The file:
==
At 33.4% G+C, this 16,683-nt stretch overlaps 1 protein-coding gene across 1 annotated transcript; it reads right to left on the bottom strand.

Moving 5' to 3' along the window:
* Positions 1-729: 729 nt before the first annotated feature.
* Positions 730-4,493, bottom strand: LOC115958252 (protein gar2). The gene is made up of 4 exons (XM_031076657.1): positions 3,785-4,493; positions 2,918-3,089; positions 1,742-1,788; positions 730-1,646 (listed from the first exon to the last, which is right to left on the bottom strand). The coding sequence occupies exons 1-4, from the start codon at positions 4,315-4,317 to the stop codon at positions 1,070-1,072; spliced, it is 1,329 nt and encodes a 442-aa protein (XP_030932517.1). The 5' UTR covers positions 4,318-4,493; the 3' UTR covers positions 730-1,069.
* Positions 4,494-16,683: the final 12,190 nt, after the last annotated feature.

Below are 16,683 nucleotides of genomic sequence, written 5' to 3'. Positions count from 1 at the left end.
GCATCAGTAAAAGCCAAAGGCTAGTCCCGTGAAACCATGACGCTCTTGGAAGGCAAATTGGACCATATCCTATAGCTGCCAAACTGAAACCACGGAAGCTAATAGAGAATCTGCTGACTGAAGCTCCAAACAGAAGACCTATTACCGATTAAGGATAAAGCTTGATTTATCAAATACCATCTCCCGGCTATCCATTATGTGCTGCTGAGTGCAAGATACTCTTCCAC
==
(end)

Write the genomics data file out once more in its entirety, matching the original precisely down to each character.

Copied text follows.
At 33.4% G+C, this 16,683-nt stretch overlaps 1 protein-coding gene across 1 annotated transcript; it reads right to left on the bottom strand.

Moving 5' to 3' along the window:
* Positions 1-729: 729 nt before the first annotated feature.
* Positions 730-4,493, bottom strand: LOC115958252 (protein gar2). The gene is made up of 4 exons (XM_031076657.1): positions 3,785-4,493; positions 2,918-3,089; positions 1,742-1,788; positions 730-1,646 (listed from the first exon to the last, which is right to left on the bottom strand). The coding sequence occupies exons 1-4, from the start codon at positions 4,315-4,317 to the stop codon at positions 1,070-1,072; spliced, it is 1,329 nt and encodes a 442-aa protein (XP_030932517.1). The 5' UTR covers positions 4,318-4,493; the 3' UTR covers positions 730-1,069.
* Positions 4,494-16,683: the final 12,190 nt, after the last annotated feature.

Below are 16,683 nucleotides of genomic sequence, written 5' to 3'. Positions count from 1 at the left end.
GCATCAGTAAAAGCCAAAGGCTAGTCCCGTGAAACCATGACGCTCTTGGAAGGCAAATTGGACCATATCCTATAGCTGCCAAACTGAAACCACGGAAGCTAATAGAGAATCTGCTGACTGAAGCTCCAAACAGAAGACCTATTACCGATTAAGGATAAAGCTTGATTTATCAAATACCATCTCCCGGCTATCCATTATGTGCTGCTGAGTGCAAGATACTCTTCCAC